I was looking back through my fanposts (nee diaries) on AN, just for old times sake, and apparently, all I've been good for are draft day threads and research, GoG scores, win expectation charts, and two DLDs.
I'll start with something which has to do with these current Athletics. It originates in a note from my 2006 Draft Day thread:
Trevor Cahill, RHP, Vista HS, Vista, CA. Could be a signability issue, since he's committed to Dartmouth, and that scholarship is worth a lot of money, plus an education.
However you lean on the Cahill debate, you must agree that has worked out well for us so far, hasn't it?
Meanwhile, tomorrow's (or today's) starting pitcher for the Arizona State Sun Devils against my USC Trojans is also on that list:
Michael Leake, RHP, Fallbrook (CA) HS. I think he finished 10-1, with a bunch of Ks, or something. Info is really scarce on him.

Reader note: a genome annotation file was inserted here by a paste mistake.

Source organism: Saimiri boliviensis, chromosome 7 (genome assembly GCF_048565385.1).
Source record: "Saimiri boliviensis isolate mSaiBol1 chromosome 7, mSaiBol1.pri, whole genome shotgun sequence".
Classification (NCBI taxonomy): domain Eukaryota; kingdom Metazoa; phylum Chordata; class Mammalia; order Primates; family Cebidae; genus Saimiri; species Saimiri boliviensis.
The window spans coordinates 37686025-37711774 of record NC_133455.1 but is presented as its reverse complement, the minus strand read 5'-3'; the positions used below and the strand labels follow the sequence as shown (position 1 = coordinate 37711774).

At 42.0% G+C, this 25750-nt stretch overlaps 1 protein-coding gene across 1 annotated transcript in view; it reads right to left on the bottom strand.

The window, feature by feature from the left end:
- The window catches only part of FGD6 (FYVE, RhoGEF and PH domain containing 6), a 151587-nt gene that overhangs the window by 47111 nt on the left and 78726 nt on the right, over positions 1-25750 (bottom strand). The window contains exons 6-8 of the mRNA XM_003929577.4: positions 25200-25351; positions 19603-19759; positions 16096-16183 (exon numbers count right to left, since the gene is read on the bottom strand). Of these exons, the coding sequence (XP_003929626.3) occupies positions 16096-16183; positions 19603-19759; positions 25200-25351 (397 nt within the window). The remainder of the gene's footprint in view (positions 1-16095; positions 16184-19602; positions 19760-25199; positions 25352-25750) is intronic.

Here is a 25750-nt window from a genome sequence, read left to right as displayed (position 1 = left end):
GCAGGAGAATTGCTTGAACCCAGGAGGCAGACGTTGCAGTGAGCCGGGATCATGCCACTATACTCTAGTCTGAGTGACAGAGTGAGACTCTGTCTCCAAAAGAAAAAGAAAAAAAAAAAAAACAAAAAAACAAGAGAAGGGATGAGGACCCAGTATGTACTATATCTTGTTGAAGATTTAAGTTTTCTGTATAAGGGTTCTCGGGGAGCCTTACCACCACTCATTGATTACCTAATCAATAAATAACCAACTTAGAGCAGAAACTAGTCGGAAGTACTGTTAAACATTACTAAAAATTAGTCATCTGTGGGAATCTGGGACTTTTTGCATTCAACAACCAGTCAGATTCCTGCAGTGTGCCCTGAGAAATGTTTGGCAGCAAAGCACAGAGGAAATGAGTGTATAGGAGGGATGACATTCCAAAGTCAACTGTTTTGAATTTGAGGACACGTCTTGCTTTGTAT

I'll know plenty more about his stuff tomorrow, but apparently he's a first round talent now. Maybe he's the guy that the signability issue should have been attached to. (And apparently he's really good. Has a 1.something ERA so far for ASU, and goes both ways, and that ASU lineup is ridiculous.)
This is not a draft retrospective. This might just be a peek back into my history with AN, which I'm told began officially on April 11, 2005 after a few months of lurking, when I was assigned the UID of 1887, and proceeded into a brave new world.
I can't say I've been following the A's too closely since I've been in LA. I know more about USC baseball than I do A's baseball at this point in the spring. Hell, I probably know more about USC women's rowing at this point. I couldn't name the rotation at this point, I couldn't give you a starting lineup, and I probably still think Crosby is going to start Opening Day, perhaps along with Chavvy. (oh... wait. Those are still possibilities?)